Redskins could franchise tag Kirk Cousins to trade him

The Washington Redskins are considering placing their franchise tag on Kirk Cousins in a bid to trade him and recoup some of the money they are sending to the Kansas City Chiefs for fellow quarterback Alex Smith, ESPN reported Sunday.

Cousins won't become a free agent officially until March 14 and until then, Washington has some wiggle room to try and hold leverage over Cousins' situation. The 33-year-old former No. 1 draft pick is viewed as a cheaper, but older, version of Cousins, who was drafted by the Redskins in 2012, named the starter in 2015 and played the last two seasons on the one-year franchise tag.

But if things got hard with Cousins, could Washington rescind the franchise tag and just let him hit free agency?

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Schefter's sources said Washington is considering franchise-tagging Cousins, thus attempting to receive compensation for losing a starting-caliber quarterback.

Cousins, however, could delay signing the tag - meaning the Redskins would have to keep his $34.5 million salary on its salary cap - or he could tell potential suitors that he would not sign a long-term deal with an interested team. Everyone essentially received their answer when the Redskins made the move to acquire Smith, but Washington could still get something for Cousins while also regaining some of the compensation it sent to the Chiefs for Smith. As someone who hasn't been an ardent Cousins supporter, I would never trade away any draft capital for his rights, knowing he might not even want to sign a long-term deal with the team.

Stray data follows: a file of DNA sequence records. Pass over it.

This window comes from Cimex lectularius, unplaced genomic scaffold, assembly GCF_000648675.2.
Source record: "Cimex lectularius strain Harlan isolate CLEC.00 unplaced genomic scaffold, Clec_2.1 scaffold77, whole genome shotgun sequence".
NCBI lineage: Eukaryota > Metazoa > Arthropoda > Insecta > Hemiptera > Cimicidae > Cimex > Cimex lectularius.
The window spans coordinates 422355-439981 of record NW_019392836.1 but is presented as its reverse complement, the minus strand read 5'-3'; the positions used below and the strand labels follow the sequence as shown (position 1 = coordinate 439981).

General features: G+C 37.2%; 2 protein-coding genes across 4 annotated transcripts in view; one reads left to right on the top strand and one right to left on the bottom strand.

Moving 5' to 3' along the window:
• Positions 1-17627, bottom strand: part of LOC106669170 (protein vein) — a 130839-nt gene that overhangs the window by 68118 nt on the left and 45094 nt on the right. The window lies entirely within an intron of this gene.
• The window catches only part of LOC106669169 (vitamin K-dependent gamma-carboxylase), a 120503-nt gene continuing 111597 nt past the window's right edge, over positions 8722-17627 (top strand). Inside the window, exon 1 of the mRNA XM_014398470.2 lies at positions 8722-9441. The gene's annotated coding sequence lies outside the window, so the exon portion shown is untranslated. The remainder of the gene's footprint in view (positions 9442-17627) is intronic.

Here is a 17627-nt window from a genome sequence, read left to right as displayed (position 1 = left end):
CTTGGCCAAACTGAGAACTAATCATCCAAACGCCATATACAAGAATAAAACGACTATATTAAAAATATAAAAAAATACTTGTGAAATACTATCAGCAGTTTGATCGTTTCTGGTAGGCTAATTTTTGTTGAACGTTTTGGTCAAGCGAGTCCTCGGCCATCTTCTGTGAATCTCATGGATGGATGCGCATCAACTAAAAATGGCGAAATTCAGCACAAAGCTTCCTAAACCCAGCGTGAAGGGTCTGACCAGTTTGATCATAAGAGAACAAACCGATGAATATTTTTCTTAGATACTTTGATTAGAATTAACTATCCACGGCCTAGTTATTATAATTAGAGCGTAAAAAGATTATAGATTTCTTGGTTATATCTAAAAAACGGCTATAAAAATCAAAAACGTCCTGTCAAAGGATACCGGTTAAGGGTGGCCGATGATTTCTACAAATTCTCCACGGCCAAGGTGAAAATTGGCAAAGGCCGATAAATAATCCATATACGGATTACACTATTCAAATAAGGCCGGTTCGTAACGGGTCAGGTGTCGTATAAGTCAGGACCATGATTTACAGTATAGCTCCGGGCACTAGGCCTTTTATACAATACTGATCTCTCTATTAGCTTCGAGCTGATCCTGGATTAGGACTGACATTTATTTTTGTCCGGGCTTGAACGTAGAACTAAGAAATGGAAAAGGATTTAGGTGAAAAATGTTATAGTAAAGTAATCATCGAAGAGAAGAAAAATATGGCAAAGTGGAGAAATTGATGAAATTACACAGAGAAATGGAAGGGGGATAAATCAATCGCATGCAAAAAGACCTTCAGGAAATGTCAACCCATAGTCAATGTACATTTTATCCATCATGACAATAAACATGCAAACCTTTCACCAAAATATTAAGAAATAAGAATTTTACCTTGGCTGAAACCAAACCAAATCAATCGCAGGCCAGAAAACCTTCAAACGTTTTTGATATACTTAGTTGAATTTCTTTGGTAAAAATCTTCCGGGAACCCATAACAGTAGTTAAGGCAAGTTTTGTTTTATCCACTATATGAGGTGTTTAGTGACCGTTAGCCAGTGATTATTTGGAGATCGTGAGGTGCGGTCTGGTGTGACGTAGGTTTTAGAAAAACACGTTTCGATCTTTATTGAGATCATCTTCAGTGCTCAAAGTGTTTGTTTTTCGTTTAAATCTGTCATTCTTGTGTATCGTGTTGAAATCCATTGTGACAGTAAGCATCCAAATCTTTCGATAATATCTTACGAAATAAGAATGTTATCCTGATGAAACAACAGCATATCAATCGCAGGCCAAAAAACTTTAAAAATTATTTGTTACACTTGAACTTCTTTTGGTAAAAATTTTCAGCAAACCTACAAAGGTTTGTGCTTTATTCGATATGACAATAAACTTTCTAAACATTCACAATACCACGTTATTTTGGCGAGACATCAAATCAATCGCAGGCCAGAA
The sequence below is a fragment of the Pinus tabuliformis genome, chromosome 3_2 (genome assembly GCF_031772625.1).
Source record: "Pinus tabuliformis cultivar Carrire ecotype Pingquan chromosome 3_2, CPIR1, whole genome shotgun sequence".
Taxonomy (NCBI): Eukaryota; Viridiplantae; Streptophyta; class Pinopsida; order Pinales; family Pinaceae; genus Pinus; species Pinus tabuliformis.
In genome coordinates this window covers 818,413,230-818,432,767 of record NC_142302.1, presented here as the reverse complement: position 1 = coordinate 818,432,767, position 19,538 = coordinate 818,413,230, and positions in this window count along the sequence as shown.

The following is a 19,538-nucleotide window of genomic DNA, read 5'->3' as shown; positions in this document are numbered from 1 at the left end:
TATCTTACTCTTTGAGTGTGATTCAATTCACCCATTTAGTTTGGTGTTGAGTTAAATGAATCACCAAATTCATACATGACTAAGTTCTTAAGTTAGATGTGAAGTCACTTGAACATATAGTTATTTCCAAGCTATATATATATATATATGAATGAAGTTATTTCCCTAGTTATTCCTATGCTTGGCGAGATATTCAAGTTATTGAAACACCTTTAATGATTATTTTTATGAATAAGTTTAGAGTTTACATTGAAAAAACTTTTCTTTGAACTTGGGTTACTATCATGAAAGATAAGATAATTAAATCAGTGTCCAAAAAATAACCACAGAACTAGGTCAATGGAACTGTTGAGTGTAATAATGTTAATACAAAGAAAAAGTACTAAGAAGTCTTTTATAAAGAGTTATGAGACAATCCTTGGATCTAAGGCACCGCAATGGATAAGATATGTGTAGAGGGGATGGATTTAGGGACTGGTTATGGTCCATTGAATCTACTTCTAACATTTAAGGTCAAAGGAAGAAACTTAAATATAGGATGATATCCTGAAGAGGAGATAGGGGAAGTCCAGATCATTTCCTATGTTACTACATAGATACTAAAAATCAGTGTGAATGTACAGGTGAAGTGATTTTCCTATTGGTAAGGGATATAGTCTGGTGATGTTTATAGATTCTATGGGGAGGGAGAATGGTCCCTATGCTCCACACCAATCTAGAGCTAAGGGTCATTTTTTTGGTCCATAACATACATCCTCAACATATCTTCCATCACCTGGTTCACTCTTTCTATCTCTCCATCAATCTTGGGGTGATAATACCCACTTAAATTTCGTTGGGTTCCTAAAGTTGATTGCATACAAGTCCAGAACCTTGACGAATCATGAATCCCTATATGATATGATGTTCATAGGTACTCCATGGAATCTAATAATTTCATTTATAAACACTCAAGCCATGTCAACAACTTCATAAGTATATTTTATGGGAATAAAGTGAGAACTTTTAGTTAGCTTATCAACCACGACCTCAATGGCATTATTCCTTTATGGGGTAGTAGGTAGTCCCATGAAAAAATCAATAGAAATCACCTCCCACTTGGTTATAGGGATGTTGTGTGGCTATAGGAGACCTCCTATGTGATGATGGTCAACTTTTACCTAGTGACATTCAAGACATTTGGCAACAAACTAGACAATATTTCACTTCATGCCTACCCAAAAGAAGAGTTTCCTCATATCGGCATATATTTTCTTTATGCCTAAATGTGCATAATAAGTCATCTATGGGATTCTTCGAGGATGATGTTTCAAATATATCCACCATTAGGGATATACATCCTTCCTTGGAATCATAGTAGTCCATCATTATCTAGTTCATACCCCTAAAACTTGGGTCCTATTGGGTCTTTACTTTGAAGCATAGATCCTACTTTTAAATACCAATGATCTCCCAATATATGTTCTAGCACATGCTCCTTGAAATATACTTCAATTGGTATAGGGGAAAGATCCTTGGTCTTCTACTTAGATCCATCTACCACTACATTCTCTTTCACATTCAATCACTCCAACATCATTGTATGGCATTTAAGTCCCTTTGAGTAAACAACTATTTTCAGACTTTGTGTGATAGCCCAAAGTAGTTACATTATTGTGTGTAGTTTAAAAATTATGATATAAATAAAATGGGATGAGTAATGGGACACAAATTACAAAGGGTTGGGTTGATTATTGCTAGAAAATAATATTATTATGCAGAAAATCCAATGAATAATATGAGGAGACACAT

During a subsequent interview on NFL Network's "Super Bowl Live" program, Cousins said the Redskins reached out and "just kind of explained what had happened" on Wednesday. The Redskins, with Robert Griffin III on the roster and with uncertainty over Cousins' future, wanted to wait. The Redskins retained Cousins with the franchise tag the past two offseasons. The Bills, Browns, and Cardinals are also considered teams that will likely have interest in him. Teams can start handing out franchise tags on February 20. But in order for Washington to trade Cousins, he would first have to sign the franchise tag tender.

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Ultimately, it seems unlikely a tag-and-trade scenario will actually take place, but it is at least something Washington is considering, for what that is worth. He has not missed a game in any of the past three seasons. There's a chance that Cousins could be the quarterback that's missing for each of those teams, putting them all on level footing.

There are other factors at play in the Cousins sweepstakes.

Cousins will likely reset the market at the position whenever he finally gets the deal he's been yearning for.

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